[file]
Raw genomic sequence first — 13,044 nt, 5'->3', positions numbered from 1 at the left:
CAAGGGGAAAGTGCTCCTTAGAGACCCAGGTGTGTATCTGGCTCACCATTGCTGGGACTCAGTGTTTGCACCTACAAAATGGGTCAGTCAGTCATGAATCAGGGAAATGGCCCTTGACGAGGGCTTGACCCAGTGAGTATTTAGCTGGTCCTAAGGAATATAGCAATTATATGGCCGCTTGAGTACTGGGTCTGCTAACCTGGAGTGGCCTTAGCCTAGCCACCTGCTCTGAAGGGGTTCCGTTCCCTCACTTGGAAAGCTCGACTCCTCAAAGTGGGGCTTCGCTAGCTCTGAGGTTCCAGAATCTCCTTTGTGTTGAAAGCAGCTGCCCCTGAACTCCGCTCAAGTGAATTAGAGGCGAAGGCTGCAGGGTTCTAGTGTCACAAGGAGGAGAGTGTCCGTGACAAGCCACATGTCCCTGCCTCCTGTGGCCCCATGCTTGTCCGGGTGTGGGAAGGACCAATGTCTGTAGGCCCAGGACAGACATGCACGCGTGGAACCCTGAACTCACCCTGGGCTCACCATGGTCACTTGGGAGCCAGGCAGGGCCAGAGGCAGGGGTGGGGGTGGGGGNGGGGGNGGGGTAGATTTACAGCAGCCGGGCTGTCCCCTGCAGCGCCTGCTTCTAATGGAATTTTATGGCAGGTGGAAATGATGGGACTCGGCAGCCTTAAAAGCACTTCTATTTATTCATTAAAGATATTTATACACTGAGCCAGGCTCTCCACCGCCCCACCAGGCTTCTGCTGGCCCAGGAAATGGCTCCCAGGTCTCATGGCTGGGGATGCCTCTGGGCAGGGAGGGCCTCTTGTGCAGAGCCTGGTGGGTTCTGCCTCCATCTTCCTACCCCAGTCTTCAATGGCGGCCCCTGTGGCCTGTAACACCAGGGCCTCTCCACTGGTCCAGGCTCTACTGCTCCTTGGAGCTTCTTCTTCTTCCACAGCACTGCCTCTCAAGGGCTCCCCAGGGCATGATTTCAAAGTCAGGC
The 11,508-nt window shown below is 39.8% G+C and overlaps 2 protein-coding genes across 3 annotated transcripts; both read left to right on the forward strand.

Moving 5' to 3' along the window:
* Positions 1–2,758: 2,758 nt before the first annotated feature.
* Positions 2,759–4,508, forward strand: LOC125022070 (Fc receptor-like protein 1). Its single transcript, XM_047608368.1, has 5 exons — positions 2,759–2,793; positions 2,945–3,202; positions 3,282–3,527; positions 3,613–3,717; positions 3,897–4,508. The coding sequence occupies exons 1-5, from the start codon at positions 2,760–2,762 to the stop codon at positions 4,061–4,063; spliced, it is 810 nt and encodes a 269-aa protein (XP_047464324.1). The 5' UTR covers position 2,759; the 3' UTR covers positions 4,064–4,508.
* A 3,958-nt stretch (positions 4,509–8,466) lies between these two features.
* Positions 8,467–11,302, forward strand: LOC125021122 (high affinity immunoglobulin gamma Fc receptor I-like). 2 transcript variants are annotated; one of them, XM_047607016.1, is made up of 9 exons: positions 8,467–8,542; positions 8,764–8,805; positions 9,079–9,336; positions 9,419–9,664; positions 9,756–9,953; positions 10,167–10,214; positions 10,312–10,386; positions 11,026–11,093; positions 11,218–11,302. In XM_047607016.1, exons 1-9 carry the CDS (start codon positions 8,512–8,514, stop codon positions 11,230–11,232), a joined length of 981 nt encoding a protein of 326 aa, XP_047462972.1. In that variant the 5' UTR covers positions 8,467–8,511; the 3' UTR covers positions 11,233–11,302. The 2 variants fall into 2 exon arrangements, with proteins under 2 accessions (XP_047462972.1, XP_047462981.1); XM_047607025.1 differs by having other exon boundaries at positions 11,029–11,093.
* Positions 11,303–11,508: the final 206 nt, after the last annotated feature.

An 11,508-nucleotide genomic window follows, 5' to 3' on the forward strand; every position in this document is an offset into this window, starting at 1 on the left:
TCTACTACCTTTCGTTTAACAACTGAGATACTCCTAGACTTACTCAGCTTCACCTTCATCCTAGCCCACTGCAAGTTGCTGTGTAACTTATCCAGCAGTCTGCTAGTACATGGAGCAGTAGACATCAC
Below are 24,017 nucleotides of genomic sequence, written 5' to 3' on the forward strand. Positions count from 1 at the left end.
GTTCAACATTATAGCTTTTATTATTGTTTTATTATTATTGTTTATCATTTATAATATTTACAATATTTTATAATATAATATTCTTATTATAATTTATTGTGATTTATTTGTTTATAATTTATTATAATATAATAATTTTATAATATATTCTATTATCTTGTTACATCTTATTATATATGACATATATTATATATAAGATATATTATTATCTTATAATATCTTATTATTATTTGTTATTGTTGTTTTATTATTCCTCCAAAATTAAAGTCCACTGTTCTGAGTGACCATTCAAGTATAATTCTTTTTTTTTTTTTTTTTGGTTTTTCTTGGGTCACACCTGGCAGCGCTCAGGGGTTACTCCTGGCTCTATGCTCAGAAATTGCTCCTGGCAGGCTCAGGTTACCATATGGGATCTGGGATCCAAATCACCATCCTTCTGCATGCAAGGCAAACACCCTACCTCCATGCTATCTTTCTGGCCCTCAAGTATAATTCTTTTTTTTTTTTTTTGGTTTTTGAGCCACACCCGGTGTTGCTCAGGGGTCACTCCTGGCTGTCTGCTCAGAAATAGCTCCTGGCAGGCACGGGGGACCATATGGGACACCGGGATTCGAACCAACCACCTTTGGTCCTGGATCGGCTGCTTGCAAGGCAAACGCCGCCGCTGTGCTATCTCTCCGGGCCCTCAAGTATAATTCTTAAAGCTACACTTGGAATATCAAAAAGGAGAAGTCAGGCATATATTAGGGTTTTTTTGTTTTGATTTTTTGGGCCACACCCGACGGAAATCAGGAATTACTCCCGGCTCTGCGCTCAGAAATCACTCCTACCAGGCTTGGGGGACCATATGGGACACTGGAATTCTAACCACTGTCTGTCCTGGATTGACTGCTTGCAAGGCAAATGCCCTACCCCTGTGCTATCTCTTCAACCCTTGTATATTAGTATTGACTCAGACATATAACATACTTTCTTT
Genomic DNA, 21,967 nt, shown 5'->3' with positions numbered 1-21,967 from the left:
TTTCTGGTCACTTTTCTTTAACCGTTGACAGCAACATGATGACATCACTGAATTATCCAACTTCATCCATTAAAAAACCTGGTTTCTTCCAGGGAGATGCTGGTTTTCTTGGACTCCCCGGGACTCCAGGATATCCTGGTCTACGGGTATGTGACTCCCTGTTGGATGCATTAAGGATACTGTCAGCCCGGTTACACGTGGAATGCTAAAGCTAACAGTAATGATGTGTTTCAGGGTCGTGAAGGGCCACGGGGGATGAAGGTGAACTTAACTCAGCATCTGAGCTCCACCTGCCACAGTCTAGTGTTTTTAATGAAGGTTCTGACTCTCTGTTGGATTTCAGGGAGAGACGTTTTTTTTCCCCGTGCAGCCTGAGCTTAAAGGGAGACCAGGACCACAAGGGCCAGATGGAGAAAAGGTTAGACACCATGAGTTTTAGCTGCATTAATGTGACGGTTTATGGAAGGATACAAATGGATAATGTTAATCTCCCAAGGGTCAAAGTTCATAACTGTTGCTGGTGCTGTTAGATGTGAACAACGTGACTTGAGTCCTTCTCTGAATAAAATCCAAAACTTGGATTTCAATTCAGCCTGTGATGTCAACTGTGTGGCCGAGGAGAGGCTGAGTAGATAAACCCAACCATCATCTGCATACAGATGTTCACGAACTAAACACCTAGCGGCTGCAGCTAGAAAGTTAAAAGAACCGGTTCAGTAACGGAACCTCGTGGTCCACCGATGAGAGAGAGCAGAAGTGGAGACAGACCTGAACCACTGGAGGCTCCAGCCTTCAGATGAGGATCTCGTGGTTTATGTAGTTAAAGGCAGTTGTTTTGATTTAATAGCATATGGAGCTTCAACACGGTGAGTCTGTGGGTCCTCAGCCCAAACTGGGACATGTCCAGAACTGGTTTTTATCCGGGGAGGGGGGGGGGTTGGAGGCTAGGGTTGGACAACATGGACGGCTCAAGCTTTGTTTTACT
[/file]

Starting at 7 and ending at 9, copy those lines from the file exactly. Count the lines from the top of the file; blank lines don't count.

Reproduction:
* A 3,958-nt stretch (positions 4,509–8,466) lies between these two features.
* Positions 8,467–11,302, forward strand: LOC125021122 (high affinity immunoglobulin gamma Fc receptor I-like). 2 transcript variants are annotated; one of them, XM_047607016.1, is made up of 9 exons: positions 8,467–8,542; positions 8,764–8,805; positions 9,079–9,336; positions 9,419–9,664; positions 9,756–9,953; positions 10,167–10,214; positions 10,312–10,386; positions 11,026–11,093; positions 11,218–11,302. In XM_047607016.1, exons 1-9 carry the CDS (start codon positions 8,512–8,514, stop codon positions 11,230–11,232), a joined length of 981 nt encoding a protein of 326 aa, XP_047462972.1. In that variant the 5' UTR covers positions 8,467–8,511; the 3' UTR covers positions 11,233–11,302. The 2 variants fall into 2 exon arrangements, with proteins under 2 accessions (XP_047462972.1, XP_047462981.1); XM_047607025.1 differs by having other exon boundaries at positions 11,029–11,093.
* Positions 11,303–11,508: the final 206 nt, after the last annotated feature.